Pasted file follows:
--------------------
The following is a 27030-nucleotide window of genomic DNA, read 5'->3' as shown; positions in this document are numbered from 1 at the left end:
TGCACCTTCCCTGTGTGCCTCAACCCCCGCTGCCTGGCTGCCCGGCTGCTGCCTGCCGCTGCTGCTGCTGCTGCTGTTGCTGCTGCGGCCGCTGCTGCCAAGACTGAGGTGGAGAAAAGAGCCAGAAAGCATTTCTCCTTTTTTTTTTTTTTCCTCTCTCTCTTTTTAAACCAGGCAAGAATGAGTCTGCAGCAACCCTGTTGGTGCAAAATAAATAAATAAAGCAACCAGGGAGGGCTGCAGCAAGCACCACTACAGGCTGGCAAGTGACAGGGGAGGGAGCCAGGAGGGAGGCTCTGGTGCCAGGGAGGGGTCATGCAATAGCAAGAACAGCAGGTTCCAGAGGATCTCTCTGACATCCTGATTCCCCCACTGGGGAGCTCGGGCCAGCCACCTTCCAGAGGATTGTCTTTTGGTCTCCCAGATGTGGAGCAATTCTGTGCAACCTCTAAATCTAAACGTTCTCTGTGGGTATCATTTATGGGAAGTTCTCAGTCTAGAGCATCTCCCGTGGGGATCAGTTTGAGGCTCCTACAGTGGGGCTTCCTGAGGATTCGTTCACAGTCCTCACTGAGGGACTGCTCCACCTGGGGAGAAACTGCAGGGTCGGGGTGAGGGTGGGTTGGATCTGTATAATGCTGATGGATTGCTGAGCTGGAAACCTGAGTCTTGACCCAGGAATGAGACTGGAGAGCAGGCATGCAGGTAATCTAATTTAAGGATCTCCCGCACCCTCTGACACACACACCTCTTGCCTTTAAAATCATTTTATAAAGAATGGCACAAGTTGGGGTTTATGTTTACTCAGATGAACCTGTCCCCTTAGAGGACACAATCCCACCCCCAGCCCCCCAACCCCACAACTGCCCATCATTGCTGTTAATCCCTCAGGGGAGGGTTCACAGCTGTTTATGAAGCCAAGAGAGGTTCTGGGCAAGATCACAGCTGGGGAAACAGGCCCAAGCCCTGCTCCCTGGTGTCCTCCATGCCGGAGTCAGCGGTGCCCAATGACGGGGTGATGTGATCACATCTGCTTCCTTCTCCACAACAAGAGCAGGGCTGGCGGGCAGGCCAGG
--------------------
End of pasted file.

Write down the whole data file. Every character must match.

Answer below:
The following is a 27030-nucleotide window of genomic DNA, read 5'->3' as shown; positions in this document are numbered from 1 at the left end:
TGCACCTTCCCTGTGTGCCTCAACCCCCGCTGCCTGGCTGCCCGGCTGCTGCCTGCCGCTGCTGCTGCTGCTGCTGTTGCTGCTGCGGCCGCTGCTGCCAAGACTGAGGTGGAGAAAAGAGCCAGAAAGCATTTCTCCTTTTTTTTTTTTTTCCTCTCTCTCTTTTTAAACCAGGCAAGAATGAGTCTGCAGCAACCCTGTTGGTGCAAAATAAATAAATAAAGCAACCAGGGAGGGCTGCAGCAAGCACCACTACAGGCTGGCAAGTGACAGGGGAGGGAGCCAGGAGGGAGGCTCTGGTGCCAGGGAGGGGTCATGCAATAGCAAGAACAGCAGGTTCCAGAGGATCTCTCTGACATCCTGATTCCCCCACTGGGGAGCTCGGGCCAGCCACCTTCCAGAGGATTGTCTTTTGGTCTCCCAGATGTGGAGCAATTCTGTGCAACCTCTAAATCTAAACGTTCTCTGTGGGTATCATTTATGGGAAGTTCTCAGTCTAGAGCATCTCCCGTGGGGATCAGTTTGAGGCTCCTACAGTGGGGCTTCCTGAGGATTCGTTCACAGTCCTCACTGAGGGACTGCTCCACCTGGGGAGAAACTGCAGGGTCGGGGTGAGGGTGGGTTGGATCTGTATAATGCTGATGGATTGCTGAGCTGGAAACCTGAGTCTTGACCCAGGAATGAGACTGGAGAGCAGGCATGCAGGTAATCTAATTTAAGGATCTCCCGCACCCTCTGACACACACACCTCTTGCCTTTAAAATCATTTTATAAAGAATGGCACAAGTTGGGGTTTATGTTTACTCAGATGAACCTGTCCCCTTAGAGGACACAATCCCACCCCCAGCCCCCCAACCCCACAACTGCCCATCATTGCTGTTAATCCCTCAGGGGAGGGTTCACAGCTGTTTATGAAGCCAAGAGAGGTTCTGGGCAAGATCACAGCTGGGGAAACAGGCCCAAGCCCTGCTCCCTGGTGTCCTCCATGCCGGAGTCAGCGGTGCCCAATGACGGGGTGATGTGATCACATCTGCTTCCTTCTCCACAACAAGAGCAGGGCTGGCGGGCAGGCCAGG